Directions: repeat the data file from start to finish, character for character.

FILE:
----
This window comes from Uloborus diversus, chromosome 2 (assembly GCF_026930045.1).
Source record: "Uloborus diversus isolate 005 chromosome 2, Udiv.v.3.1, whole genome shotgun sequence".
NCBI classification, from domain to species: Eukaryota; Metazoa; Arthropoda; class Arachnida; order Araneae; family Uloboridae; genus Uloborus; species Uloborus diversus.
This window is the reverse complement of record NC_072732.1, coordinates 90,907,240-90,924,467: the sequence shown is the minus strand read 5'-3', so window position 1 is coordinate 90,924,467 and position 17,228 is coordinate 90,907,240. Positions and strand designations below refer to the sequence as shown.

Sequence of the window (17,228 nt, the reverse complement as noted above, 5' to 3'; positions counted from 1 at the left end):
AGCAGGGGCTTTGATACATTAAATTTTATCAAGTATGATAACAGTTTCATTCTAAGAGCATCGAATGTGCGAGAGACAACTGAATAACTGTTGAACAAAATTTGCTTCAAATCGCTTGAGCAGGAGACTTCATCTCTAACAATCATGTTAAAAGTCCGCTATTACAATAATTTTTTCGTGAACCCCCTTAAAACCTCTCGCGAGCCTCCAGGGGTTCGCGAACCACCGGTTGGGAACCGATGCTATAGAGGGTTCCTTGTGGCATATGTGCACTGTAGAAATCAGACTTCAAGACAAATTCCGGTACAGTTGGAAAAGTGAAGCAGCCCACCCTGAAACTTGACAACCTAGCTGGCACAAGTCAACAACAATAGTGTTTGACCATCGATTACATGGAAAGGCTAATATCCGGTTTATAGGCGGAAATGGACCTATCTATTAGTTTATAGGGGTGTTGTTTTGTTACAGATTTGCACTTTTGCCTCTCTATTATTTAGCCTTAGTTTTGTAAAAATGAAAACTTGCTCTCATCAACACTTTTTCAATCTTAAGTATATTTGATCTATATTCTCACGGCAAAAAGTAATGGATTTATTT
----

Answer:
This window comes from Uloborus diversus, chromosome 2 (assembly GCF_026930045.1).
Source record: "Uloborus diversus isolate 005 chromosome 2, Udiv.v.3.1, whole genome shotgun sequence".
NCBI classification, from domain to species: Eukaryota; Metazoa; Arthropoda; class Arachnida; order Araneae; family Uloboridae; genus Uloborus; species Uloborus diversus.
This window is the reverse complement of record NC_072732.1, coordinates 90,907,240-90,924,467: the sequence shown is the minus strand read 5'-3', so window position 1 is coordinate 90,924,467 and position 17,228 is coordinate 90,907,240. Positions and strand designations below refer to the sequence as shown.

Sequence of the window (17,228 nt, the reverse complement as noted above, 5' to 3'; positions counted from 1 at the left end):
AGCAGGGGCTTTGATACATTAAATTTTATCAAGTATGATAACAGTTTCATTCTAAGAGCATCGAATGTGCGAGAGACAACTGAATAACTGTTGAACAAAATTTGCTTCAAATCGCTTGAGCAGGAGACTTCATCTCTAACAATCATGTTAAAAGTCCGCTATTACAATAATTTTTTCGTGAACCCCCTTAAAACCTCTCGCGAGCCTCCAGGGGTTCGCGAACCACCGGTTGGGAACCGATGCTATAGAGGGTTCCTTGTGGCATATGTGCACTGTAGAAATCAGACTTCAAGACAAATTCCGGTACAGTTGGAAAAGTGAAGCAGCCCACCCTGAAACTTGACAACCTAGCTGGCACAAGTCAACAACAATAGTGTTTGACCATCGATTACATGGAAAGGCTAATATCCGGTTTATAGGCGGAAATGGACCTATCTATTAGTTTATAGGGGTGTTGTTTTGTTACAGATTTGCACTTTTGCCTCTCTATTATTTAGCCTTAGTTTTGTAAAAATGAAAACTTGCTCTCATCAACACTTTTTCAATCTTAAGTATATTTGATCTATATTCTCACGGCAAAAAGTAATGGATTTATTT